The $27.5 million structure features concrete walls, reinforced windows and a unique architectural plan all designed specifically to absorb and deflect rocket fire. Notices on the walls of the Shaar Hanegev high school remind the 1,200 students of their new reality: in case of a warning siren, it reads, stay put.“You can finally teach without constantly worrying about what to do when there is a rocket attack,” said Zohar Nir-Levi, the principal of the junior high school inside the complex. “You can concentrate on your studies. It used to be that even before you said hello in the morning you were telling people where to run.”In the 12 years since rockets began raining down on Sderot, just kilometers from Gaza, residents say life has often been unbearable. Eight people have been killed, hundreds wounded and nearly everyone in the working-class town of some 24,000 has been traumatized by the frequent wail of sirens and explosions.
During the Cold War, the North American Aerospace Defense Command, or NORAD, watched out for apotential nuclear attack from the Soviet Union. But times have changed. Now NORAD is inviting members of the Russian military in.
This week, a group of Russian officers will train alongside their U.S. and Canadian counterparts to respond to a simulated terrorist hijacking above the Arctic Circle. One group, led by Maj. Gen. Sergei Dronov, is operating out of Norad’s HQ at Peterson Air Force Base, Colorado. A second will work out of Joint Base Elmendorf-Richardson in Alaska. Still more Russian troops will operate in Russia’s far east.“What makes this year interesting is that the Russian personnel from the Russian Federation air force are actually here at NORAD headquarters at Peterson Air Force Base in Colorado Springs,” Royal Canadian Navy Lt. Al Blondin, a NORAD spokesman, tells Danger Room.
Mr. Duncan first made waves back in 2002 with his book, The Dollar Crisis, in which he predicted the financial meltdown of 2008 due to what he called flaws in the post-Breton Woods financial system. The near implosion of the financial system wasn’t caused by an evaporating greenback, but experts say there was much about his analysis that was correct.His latest book, titled The New Depression, offers similarly dire predictions. By abandoning the link between the dollar and gold, the U.S. paved the way for politicians and central bankers to take control of the printing presses, switching them on and off in support of whatever policy initiatives were deemed important. Now it’s reached the point that the only way to keep the economy going is by quantitative easing (printing money), but even that won’t work for ever.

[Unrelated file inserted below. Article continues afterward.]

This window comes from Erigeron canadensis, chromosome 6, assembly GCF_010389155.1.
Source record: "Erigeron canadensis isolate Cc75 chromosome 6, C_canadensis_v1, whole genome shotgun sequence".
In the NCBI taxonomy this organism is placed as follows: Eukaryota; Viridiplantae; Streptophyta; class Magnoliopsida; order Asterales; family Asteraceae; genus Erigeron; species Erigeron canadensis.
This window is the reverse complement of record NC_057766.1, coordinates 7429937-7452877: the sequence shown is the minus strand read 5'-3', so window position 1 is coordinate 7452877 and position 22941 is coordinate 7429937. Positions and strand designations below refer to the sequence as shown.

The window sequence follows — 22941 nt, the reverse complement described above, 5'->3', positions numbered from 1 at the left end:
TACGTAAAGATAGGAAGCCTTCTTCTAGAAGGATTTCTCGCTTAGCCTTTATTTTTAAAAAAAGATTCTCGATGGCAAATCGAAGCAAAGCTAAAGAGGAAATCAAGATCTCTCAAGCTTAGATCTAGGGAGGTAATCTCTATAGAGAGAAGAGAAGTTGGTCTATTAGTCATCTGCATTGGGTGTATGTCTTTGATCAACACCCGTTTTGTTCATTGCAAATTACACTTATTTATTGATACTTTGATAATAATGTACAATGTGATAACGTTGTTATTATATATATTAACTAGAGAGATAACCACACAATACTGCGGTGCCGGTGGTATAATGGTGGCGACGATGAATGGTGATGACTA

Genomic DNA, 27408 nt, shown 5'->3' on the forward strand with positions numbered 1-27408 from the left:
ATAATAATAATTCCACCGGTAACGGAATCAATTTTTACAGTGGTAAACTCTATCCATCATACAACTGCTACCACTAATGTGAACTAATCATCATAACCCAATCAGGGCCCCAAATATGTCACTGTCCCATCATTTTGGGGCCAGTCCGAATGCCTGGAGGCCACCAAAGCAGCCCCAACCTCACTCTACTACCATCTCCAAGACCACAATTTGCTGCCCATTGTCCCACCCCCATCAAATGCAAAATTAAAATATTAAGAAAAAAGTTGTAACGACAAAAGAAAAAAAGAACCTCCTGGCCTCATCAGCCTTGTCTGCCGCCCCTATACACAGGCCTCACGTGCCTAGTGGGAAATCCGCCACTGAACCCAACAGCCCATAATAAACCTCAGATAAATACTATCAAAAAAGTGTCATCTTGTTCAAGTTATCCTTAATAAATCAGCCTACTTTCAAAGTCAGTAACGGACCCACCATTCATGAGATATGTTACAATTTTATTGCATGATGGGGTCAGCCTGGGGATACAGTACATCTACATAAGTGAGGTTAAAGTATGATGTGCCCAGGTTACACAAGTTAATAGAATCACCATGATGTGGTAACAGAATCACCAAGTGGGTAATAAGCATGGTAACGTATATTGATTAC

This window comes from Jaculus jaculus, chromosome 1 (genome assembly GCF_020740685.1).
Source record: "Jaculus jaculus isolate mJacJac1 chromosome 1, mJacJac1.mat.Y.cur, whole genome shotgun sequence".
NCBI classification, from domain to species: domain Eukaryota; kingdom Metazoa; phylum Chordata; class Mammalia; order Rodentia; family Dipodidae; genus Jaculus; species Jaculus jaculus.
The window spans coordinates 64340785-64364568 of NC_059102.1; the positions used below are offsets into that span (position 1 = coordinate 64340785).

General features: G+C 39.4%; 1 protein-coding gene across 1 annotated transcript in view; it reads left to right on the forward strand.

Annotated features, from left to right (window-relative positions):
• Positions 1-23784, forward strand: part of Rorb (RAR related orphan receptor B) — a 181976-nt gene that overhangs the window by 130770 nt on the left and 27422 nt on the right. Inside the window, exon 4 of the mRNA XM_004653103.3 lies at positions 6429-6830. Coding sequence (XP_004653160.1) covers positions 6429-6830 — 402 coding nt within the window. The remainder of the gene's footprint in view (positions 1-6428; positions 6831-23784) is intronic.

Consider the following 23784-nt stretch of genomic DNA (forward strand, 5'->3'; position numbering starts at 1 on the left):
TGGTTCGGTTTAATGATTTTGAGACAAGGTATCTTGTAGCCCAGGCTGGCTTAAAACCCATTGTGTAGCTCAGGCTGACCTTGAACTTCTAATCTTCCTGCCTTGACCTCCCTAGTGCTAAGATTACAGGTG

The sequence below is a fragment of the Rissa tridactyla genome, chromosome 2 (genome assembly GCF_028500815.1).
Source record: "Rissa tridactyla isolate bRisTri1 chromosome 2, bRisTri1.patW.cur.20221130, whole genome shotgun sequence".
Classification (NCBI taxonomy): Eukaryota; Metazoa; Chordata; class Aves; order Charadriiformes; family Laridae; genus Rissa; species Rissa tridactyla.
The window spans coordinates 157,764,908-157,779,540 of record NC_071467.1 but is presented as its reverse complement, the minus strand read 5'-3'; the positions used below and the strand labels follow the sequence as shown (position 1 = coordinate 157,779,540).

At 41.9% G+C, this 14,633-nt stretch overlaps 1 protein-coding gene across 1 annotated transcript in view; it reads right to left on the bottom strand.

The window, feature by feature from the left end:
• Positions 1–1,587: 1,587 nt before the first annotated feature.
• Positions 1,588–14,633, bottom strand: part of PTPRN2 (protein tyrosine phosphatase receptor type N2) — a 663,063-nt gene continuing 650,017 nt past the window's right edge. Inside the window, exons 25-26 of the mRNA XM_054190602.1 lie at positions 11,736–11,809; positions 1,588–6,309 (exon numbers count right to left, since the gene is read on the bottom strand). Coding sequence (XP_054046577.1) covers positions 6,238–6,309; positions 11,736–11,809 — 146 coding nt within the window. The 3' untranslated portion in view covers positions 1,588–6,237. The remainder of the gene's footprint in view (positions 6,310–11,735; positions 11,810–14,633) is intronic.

Chancellor Angela Merkel's plans for a new treaty governing the European Union are becoming more concrete. SPIEGEL has learned that the German leader wants the EU to begin working on a draft this year, with the aim of providing Brussels with greater power to monitor budgets. But many countries are deeply opposed to the idea.Germany is pushing for a new treaty governing the construction of the European Union, and it is calling for a convention to draft the pact to be convened before the end of the year. The treaty would pave the way for deeper European integration and would create a new legal foundation for the bloc.
Although many EU nations have had enough of Greece and their backsliding on austerity measures, a consensus seems to be emerging that no matter what, Greece can't be allowed to default and the EU can't kick them out of the euro zone.This may not have been the case a few months ago. But continued weakness in the Spanish and Italian economies, making them vulnerable to the contagion if Greece were to exit the euro, seems to have convinced most of the euro zone that they must stick with Greece come hell or high water.As long as a Greek collapse would likely mean big trouble for Italy and Spain, the EU will do everything in its power to keep Athens afloat. A bail out of those two huge economies would drain the emergency bail out mechanisms already in place and lead to a general exit from the euro.